Due to the massive scale of the set-pieces in Season 8, “only Northern Ireland and a little bit of Iceland were physically trodden on by a camera crew,” explains Newman. He and Caulfield said to themselves, “OK, what’s the best way to do this. We’re not going to take the set to Iceland, so we’re going to have to bring Iceland to [Belfast].” 

In the end, Newman says, the most important thing when you have 400 to 500 people and 60 horses every night is to have a “robust location that you can maintain.” 

More Artisans

  • A still from Miles Davis: Birth

    Film Editor Lewis Erskine on Finding the Rhythm for Miles Davis Doc 'Birth of the Cool'

    On-the-beat editing for the documentary “Miles Davis: Birth of the Cool” comes courtesy of Lewis Erskine who brings rhythm to the images apace with that perfect flow of the jazz icon’s horn. The film premiered at the Sundance Film Festival in 2019 and earned a nomination at the NAACP’s 2020 Image Awards for outstanding documentary [...]

  • Robin Thede

    Robin Thede: 'Turn Black History Month Into Black History Year' (Guest Column)

    From “The Queen Latifah Show,” “The Nightly Show,” “The Rundown with Robin Thede” and “A Black Lady Sketch Show,” my career has been dedicated in large part to the representation, advancement and celebration of black people year-round. And I know what you’re thinking: “Robin, you’re black (I think, right? Googles ‘Robin Thede ethnicity’ Yes, got [...]

  • Kasi LemmonsNew York Women in Film

    Kasi Lemmons: 'African American History Is American History' (Guest Column)

    My influences were literary initially. I was a big reader of books so my influences were Toni Morrison, Gabriel Garcia Marquez and southern novelists. In terms of film, I liked Bergman a lot and Hitchcock, but there were a lot of different people that I admired. I realized recently that Lina Wertmuller was one of [...]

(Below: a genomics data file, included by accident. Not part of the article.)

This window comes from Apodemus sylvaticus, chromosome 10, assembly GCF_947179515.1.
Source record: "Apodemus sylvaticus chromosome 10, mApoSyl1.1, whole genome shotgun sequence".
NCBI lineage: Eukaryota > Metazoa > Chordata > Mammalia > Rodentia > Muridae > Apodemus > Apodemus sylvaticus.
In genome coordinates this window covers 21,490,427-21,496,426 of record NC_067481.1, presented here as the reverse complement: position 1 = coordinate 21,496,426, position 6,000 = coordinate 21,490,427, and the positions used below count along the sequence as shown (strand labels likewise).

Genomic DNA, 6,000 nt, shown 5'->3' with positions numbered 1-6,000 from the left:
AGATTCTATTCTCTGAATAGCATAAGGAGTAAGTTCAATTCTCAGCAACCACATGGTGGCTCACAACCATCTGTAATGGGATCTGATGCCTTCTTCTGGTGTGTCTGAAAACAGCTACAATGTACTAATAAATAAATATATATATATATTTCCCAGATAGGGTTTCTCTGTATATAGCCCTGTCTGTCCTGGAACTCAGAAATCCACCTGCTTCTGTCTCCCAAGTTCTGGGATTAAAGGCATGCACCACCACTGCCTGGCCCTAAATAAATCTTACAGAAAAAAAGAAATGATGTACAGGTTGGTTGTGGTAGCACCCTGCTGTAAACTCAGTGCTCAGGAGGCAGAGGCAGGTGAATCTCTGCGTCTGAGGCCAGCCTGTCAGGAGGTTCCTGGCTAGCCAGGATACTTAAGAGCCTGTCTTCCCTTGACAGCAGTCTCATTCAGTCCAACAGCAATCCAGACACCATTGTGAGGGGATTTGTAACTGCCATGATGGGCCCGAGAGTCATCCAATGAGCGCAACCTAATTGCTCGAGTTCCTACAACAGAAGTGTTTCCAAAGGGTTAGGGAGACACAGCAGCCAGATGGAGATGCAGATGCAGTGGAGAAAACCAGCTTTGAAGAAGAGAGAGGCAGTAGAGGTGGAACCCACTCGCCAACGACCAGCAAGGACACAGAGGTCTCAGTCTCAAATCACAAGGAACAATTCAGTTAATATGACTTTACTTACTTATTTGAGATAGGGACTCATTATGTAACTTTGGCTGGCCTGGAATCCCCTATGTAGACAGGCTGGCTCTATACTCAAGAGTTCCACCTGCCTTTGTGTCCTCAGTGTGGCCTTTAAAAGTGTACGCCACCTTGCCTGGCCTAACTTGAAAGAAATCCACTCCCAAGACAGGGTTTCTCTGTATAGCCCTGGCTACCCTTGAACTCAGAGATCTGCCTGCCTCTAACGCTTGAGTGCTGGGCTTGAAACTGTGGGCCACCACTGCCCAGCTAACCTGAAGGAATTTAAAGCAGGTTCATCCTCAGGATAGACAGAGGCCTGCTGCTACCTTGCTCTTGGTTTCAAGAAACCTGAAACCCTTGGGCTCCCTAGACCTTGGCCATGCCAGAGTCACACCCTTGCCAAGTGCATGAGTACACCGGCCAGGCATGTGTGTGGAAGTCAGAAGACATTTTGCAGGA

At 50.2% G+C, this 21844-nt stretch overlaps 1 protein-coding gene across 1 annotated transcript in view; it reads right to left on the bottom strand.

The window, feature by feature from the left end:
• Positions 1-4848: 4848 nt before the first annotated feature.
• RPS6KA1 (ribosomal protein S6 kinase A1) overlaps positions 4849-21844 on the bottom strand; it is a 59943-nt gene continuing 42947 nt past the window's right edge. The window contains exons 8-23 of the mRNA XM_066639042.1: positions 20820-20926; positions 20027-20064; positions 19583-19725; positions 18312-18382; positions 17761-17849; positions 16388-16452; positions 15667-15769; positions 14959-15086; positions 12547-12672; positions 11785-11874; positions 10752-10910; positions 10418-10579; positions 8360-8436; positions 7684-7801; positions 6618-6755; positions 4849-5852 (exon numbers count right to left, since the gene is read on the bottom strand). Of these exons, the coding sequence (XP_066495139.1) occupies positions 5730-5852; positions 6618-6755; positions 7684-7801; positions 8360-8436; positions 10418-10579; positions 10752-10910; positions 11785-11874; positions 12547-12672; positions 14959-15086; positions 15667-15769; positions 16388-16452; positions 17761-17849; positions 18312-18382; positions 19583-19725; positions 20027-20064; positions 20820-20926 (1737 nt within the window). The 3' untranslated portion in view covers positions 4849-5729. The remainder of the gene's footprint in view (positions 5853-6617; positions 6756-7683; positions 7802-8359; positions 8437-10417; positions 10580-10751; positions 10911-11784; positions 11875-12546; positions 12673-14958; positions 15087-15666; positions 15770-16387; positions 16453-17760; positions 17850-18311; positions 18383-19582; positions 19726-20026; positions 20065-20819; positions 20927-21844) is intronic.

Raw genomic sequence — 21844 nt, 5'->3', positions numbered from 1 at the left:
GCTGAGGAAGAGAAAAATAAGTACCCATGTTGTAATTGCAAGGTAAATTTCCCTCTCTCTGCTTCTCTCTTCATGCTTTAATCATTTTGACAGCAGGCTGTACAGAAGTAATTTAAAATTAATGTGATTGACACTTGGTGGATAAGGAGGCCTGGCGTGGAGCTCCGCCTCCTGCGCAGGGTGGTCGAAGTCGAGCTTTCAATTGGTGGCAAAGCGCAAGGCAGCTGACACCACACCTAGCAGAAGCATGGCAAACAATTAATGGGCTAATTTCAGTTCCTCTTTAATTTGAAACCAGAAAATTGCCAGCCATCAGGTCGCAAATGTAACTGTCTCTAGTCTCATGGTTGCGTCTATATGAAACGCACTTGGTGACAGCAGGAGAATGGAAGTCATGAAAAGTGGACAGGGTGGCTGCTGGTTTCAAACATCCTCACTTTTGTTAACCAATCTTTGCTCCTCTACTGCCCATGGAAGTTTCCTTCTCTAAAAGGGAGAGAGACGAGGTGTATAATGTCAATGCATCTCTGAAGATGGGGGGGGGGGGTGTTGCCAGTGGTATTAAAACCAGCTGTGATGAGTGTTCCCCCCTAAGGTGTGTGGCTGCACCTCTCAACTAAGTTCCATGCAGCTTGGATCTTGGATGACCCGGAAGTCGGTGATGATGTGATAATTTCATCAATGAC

• The Invisible Man

    How 'The Invisible Man's' Production and Costume Designer Avoided Horror Tropes

    While Universal’s “The Invisible Man” is based on the studio’s popular 1933 horror feature of the same name, director Leigh Whannell didn’t envision his remake as a fright fest. That provided the marching orders for his artistic team: Production designer Alex Holmes and costume designer Emily Seresin sought to avoid horror tropes, turning the Elisabeth [...]

  • call of the wild

    'The Call of the Wild' Editor David Heinz on Creating Emotions for a CGI Dog

    “The Call of the Wild” editor David Heinz has worked on “The Jungle Book” and “War for the Planet of the Apes,” but this movie starring Harrison Ford and an animated dog named Buck was different. “If you think about it, the lead of the movie is fully CGI and never speaks,” he said, also [...]

  • Portrait of a Lady on Fire

    'Portrait of a Lady on Fire' Cinematographer, Costume Designer on the 'Painterly' 18th-Century Look

    “Painterly” might be an overused term to describe a certain aesthetic of period cinematography, informed by candlelit interiors and sweeping outdoor compositions. But it seizes the essence of French writer-director Céline Sciamma’s deeply feminist 18th-century gay romance set on the coast of Brittany, “Portrait of a Lady on Fire,” which debuted in theaters on Valentine’s [...]

More From Our Brands

Access exclusive content